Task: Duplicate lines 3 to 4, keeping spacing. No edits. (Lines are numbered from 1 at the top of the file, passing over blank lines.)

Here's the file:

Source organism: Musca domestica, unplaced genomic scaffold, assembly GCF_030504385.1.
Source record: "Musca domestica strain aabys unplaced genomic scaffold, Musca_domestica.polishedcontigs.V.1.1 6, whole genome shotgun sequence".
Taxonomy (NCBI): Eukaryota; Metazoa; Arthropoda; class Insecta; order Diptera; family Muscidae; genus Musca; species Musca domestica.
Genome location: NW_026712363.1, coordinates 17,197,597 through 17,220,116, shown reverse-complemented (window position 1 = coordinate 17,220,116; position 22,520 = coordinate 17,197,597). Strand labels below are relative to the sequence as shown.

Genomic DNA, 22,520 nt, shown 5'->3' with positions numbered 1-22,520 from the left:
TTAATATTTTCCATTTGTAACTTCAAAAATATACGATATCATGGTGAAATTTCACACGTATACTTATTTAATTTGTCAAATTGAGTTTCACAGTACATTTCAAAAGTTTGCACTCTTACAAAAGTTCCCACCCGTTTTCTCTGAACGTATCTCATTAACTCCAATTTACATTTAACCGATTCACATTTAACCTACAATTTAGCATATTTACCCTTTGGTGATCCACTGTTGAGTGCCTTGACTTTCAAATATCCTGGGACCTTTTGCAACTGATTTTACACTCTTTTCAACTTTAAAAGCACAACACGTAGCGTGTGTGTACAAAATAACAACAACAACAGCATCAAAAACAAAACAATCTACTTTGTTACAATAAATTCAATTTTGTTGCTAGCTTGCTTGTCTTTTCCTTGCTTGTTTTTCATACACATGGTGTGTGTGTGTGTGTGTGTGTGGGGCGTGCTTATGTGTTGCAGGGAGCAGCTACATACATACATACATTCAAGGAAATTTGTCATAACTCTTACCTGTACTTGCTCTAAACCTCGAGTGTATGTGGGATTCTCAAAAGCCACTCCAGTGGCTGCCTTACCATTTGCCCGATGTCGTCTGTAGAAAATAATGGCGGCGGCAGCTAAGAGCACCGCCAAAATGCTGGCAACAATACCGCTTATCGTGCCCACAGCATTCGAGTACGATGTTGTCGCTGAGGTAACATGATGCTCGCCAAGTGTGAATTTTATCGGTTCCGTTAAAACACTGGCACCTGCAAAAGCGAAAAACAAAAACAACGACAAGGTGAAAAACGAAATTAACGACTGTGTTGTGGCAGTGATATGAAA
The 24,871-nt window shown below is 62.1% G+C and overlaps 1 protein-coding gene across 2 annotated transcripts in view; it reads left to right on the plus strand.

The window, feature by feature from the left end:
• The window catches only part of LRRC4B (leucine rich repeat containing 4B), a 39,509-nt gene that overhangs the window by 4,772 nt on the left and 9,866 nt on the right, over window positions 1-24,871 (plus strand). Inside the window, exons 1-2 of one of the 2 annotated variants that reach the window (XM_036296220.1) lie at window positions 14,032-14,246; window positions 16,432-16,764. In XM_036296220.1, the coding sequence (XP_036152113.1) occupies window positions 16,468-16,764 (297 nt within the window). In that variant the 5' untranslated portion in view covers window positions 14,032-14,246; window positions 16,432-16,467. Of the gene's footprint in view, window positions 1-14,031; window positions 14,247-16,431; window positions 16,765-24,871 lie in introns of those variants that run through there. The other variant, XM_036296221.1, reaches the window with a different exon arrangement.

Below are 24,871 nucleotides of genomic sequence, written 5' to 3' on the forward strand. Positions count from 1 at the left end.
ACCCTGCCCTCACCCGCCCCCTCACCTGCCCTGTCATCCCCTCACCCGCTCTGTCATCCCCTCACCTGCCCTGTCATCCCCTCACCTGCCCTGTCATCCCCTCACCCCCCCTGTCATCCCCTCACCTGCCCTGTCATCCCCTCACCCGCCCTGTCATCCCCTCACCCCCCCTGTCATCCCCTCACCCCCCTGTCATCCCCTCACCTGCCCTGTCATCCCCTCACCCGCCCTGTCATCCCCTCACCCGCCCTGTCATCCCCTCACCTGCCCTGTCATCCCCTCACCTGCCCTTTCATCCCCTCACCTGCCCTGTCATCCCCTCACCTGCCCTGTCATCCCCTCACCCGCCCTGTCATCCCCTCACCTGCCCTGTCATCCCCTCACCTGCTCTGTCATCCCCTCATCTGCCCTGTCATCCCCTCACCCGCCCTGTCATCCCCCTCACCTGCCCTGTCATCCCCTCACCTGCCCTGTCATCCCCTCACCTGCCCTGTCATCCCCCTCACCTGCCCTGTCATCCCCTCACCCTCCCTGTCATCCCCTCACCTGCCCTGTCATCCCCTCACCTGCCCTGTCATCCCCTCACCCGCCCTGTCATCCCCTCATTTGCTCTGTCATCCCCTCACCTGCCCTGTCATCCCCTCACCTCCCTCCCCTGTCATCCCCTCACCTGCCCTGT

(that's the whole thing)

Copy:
Taxonomy (NCBI): Eukaryota; Metazoa; Arthropoda; class Insecta; order Diptera; family Muscidae; genus Musca; species Musca domestica.
Genome location: NW_026712363.1, coordinates 17,197,597 through 17,220,116, shown reverse-complemented (window position 1 = coordinate 17,220,116; position 22,520 = coordinate 17,197,597). Strand labels below are relative to the sequence as shown.